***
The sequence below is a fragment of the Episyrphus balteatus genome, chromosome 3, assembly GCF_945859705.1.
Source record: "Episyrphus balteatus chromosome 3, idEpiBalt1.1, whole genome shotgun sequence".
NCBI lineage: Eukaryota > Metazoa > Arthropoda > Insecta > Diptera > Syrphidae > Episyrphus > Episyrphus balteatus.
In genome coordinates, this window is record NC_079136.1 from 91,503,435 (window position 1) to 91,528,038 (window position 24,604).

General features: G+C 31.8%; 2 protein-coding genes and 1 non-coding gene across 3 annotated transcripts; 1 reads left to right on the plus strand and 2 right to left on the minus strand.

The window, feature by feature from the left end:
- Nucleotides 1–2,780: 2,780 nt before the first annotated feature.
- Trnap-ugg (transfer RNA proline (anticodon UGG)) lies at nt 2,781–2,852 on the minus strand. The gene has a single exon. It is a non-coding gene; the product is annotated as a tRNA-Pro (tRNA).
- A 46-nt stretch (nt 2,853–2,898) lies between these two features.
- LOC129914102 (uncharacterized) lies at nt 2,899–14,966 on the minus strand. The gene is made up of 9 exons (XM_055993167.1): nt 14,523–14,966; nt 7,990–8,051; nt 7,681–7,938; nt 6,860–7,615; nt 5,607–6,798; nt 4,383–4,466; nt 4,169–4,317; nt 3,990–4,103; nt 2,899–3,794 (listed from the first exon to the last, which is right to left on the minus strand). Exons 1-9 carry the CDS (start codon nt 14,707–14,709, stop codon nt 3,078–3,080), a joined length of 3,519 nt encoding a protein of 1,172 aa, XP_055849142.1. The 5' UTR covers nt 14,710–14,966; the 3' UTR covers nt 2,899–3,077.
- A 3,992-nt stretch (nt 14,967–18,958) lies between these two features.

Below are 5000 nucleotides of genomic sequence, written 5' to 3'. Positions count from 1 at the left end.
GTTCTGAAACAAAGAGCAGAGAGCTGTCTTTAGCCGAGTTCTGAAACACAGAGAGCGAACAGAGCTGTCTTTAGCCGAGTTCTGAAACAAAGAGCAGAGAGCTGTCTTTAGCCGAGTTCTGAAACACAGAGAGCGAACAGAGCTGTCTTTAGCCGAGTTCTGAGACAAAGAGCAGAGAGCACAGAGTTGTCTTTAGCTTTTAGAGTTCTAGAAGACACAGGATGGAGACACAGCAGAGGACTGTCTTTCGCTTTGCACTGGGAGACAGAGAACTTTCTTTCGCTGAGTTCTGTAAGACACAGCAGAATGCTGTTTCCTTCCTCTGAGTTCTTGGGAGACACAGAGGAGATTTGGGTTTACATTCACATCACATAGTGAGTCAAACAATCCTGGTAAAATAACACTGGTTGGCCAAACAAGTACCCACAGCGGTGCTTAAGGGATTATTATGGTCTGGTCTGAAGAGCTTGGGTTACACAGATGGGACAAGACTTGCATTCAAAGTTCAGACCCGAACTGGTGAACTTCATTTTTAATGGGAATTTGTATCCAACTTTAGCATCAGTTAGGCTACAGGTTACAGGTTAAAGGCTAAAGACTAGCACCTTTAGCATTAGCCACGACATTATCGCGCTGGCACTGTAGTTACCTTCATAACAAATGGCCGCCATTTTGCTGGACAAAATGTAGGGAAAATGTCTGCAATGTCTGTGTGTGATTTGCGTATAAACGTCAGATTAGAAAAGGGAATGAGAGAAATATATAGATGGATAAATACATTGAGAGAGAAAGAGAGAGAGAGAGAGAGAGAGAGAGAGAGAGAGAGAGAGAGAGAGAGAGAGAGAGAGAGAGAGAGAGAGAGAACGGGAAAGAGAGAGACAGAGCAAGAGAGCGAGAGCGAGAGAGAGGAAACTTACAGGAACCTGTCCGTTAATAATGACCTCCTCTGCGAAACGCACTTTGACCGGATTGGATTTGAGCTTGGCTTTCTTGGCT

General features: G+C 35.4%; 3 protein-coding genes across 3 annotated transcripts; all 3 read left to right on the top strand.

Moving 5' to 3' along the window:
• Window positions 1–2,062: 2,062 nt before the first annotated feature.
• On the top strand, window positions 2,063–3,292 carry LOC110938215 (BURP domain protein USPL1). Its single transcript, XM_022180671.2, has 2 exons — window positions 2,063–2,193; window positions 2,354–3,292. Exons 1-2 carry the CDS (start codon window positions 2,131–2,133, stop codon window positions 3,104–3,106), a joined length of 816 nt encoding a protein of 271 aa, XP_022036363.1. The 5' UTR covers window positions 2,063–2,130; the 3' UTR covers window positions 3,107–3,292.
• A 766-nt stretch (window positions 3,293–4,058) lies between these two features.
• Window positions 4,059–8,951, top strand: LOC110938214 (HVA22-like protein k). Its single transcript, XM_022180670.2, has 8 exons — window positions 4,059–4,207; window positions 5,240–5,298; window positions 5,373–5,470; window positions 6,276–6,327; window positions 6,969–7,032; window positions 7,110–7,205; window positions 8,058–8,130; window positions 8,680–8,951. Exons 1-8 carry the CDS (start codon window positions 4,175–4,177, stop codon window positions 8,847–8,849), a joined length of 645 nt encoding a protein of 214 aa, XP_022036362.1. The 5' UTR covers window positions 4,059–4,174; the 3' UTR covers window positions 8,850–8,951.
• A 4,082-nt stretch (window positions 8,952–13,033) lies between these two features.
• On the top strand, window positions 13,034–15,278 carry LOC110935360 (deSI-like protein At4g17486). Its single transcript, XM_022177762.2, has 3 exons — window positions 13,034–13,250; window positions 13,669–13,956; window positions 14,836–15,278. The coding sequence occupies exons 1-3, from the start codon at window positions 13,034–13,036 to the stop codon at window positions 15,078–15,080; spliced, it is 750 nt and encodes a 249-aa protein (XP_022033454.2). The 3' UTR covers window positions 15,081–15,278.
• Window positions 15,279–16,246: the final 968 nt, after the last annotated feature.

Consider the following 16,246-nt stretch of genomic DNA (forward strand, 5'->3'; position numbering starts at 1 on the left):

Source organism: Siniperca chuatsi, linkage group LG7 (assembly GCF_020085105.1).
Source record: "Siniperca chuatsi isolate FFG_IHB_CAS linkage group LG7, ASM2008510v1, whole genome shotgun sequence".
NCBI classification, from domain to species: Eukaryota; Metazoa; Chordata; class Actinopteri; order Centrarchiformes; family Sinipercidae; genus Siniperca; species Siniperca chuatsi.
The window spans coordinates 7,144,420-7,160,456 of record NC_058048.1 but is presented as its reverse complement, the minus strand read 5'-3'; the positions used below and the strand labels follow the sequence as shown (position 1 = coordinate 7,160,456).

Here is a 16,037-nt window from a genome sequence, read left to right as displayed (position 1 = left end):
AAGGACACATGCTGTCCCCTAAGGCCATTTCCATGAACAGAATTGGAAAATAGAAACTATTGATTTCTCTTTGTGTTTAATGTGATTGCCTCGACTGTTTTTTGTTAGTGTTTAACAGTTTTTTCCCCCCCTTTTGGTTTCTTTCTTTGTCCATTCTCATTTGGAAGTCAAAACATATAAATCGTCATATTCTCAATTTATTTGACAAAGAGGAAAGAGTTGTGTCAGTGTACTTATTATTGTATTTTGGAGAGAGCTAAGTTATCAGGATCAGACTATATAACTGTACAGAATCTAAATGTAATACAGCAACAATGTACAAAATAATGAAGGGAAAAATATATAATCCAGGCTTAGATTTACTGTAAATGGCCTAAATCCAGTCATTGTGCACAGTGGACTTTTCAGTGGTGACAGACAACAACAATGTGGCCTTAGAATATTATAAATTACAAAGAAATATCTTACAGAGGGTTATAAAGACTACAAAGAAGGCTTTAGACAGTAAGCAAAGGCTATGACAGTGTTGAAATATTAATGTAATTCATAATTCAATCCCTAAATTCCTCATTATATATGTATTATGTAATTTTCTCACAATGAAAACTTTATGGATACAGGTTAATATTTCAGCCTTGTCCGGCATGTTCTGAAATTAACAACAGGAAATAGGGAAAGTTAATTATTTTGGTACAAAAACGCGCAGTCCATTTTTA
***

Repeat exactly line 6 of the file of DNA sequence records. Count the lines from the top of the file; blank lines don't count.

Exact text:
The window, feature by feature from the left end: